California - The National Pork Board on Monday called the Humane Society of the United States' new lawsuit over the board's purchase of the trademark "The Other White Meat" an unwarranted challenge to a legitimate business transaction.
The Humane Society filed a complaint against the U.S. Department of Agriculture on Monday in District of Columbia federal over the department's "unlawful authorizations" for the board's purchase of the trademark from a pork industry political lobbying group.
The ongoing payments of $3 million dollars per year under the terms of the trademark purchase agreement violate the Pork Promotion, Research, and Consumer Information Act of 1985 as well as USDA guidelines, according to the Humane Society.
The trademark purchase allows the board and the lobbying group to evade federal restrictions against the use of pork fee dollars for purposes of influencing legislation and government policy, the Humane Society says.
The National Pork Board is a quasi-governmental entity created as a result of Congress' passage of the Pork Act. Under the Pork Act and its implementing regulations, the Board collects a mandatory checkoff assessment, which is a per-capita fee on all hogs sold or imported in the United States.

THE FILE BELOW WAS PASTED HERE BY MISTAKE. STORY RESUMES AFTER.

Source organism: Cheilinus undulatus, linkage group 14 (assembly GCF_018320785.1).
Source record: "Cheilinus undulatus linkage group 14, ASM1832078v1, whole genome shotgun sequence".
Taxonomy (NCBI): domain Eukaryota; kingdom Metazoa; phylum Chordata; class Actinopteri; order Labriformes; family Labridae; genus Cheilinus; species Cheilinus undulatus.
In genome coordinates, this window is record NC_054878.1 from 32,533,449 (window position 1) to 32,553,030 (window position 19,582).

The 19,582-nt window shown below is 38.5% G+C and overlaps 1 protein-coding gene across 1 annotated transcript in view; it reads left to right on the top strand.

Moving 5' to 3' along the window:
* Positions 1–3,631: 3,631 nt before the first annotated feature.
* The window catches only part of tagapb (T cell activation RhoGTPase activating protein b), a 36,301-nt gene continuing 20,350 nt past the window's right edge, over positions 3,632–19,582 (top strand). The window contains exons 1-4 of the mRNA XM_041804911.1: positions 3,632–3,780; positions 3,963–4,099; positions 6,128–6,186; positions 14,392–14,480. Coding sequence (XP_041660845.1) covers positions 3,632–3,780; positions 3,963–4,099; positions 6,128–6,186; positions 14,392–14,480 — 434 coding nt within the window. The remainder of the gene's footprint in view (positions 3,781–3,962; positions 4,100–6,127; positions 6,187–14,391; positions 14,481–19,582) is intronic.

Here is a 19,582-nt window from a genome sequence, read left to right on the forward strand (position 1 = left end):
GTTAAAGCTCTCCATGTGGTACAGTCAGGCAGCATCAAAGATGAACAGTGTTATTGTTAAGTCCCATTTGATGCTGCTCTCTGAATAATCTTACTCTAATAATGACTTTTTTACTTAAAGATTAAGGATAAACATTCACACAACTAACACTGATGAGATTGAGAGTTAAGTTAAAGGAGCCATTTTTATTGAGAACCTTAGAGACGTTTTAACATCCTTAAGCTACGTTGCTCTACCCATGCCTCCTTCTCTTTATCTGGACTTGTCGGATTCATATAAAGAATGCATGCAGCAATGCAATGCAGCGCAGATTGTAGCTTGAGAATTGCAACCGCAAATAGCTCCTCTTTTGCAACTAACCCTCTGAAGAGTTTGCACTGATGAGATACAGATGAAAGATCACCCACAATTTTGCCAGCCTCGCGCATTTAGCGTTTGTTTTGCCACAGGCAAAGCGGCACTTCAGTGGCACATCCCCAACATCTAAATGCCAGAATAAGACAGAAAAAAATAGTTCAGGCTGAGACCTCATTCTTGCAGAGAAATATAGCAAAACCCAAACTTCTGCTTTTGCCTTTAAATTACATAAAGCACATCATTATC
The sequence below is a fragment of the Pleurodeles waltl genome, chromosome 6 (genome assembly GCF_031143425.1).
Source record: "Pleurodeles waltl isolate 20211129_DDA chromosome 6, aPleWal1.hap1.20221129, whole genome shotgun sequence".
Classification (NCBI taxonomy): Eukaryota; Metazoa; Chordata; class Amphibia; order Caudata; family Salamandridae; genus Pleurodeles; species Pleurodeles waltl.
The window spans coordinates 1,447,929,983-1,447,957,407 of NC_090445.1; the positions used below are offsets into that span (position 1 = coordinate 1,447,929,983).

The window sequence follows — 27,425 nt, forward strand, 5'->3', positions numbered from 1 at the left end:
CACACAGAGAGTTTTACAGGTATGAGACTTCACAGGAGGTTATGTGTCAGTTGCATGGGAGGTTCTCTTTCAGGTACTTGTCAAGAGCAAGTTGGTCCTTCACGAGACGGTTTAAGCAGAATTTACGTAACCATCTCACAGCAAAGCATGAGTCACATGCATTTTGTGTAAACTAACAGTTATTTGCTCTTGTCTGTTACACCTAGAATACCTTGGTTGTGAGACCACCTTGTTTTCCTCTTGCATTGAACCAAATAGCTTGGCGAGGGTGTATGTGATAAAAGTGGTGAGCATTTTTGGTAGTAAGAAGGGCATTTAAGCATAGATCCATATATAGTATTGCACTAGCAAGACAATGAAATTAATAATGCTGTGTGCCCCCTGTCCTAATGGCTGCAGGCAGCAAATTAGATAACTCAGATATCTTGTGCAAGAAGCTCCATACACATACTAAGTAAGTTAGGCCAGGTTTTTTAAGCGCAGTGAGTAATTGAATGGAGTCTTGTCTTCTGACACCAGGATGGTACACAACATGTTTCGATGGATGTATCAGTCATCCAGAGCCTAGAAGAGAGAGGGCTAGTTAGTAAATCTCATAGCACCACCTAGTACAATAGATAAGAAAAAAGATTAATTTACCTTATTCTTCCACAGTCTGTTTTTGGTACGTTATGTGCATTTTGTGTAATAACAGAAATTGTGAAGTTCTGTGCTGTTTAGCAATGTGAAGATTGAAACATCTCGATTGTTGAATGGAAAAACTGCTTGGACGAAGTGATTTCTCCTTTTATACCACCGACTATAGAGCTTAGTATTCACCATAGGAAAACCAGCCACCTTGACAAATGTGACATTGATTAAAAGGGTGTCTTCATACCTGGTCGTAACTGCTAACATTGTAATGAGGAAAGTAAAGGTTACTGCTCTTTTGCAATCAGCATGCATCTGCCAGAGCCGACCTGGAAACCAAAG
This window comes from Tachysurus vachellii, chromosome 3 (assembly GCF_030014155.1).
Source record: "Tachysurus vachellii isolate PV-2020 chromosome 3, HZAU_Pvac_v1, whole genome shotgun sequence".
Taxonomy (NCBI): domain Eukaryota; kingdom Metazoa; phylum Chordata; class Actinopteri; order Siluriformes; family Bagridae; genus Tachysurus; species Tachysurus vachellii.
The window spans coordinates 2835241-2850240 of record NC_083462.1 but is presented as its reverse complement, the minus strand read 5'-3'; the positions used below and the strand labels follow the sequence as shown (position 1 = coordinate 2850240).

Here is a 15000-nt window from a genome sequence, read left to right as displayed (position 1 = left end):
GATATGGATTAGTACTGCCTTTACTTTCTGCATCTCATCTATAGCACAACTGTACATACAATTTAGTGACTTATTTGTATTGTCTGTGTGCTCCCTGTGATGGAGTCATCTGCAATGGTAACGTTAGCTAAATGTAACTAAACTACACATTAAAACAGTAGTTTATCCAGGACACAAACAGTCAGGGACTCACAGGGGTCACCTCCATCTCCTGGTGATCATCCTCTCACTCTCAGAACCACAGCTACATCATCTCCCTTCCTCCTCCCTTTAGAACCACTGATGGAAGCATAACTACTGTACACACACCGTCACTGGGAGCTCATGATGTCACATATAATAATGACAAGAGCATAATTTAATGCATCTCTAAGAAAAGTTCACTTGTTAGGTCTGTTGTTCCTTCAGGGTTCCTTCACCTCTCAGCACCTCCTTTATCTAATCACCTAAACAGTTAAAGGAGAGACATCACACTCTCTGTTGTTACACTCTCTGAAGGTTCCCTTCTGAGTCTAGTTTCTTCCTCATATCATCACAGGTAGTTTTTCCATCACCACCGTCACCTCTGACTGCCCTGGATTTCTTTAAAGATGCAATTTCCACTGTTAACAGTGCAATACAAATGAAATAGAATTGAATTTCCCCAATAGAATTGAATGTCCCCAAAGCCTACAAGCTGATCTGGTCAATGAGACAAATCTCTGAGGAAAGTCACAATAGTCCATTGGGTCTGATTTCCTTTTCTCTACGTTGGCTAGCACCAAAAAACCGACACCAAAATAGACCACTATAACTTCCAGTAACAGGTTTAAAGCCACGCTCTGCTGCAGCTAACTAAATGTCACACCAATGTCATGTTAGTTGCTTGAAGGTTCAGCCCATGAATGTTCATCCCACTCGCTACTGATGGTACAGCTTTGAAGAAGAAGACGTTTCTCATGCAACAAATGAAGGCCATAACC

The board purchased the trademark in 2006 from the National Pork Producers Council, a political lobbying group, which created the trademark prior to the formation of the National Pork Board in 1986. The board subsequently assumed all marketing responsibilities for pork, it said.
"I find it unusual that HSUS is filing suit now over a decision that was made and approved more than six years ago," board CEO Chris Novak said.
The sale price, agreed to by both boards and approved by the secretary of agriculture, was $35 million. NPPC agreed to finance the payments over 20 years, making the payment from the National Pork Board $3 million annually for a total price of $60 million.
"'The Other White Meat' is an incredibly valuable asset, which is why the board in 2006 took steps to assure it would always be owned by pork producers," Novak said. "In 2000, Northwestern University conducted a study that determined that The Other White Meat was one of the five most recognizable taglines in contemporary advertising. So it was important to producers that it be protected."
Even though the board has moved on to using another tagline in its advertising, it continues to use the trademark The Other White Meat. The phrase will be featured by the National Pork Board at meetings of the American Dietetic Association and with the National Pork Board's Advisory Panel of Retail Dietitians, the board said.
The NPPC also criticized the lawsuit itself on Monday.
"NPPC is reviewing the HSUS complaint, but it appears there is no legal merit to this claim, and it is another desperate attempt by the radical activist group to severely curtail animal agriculture and take away consumer food choices," NPPC CEO Neil Dierks said.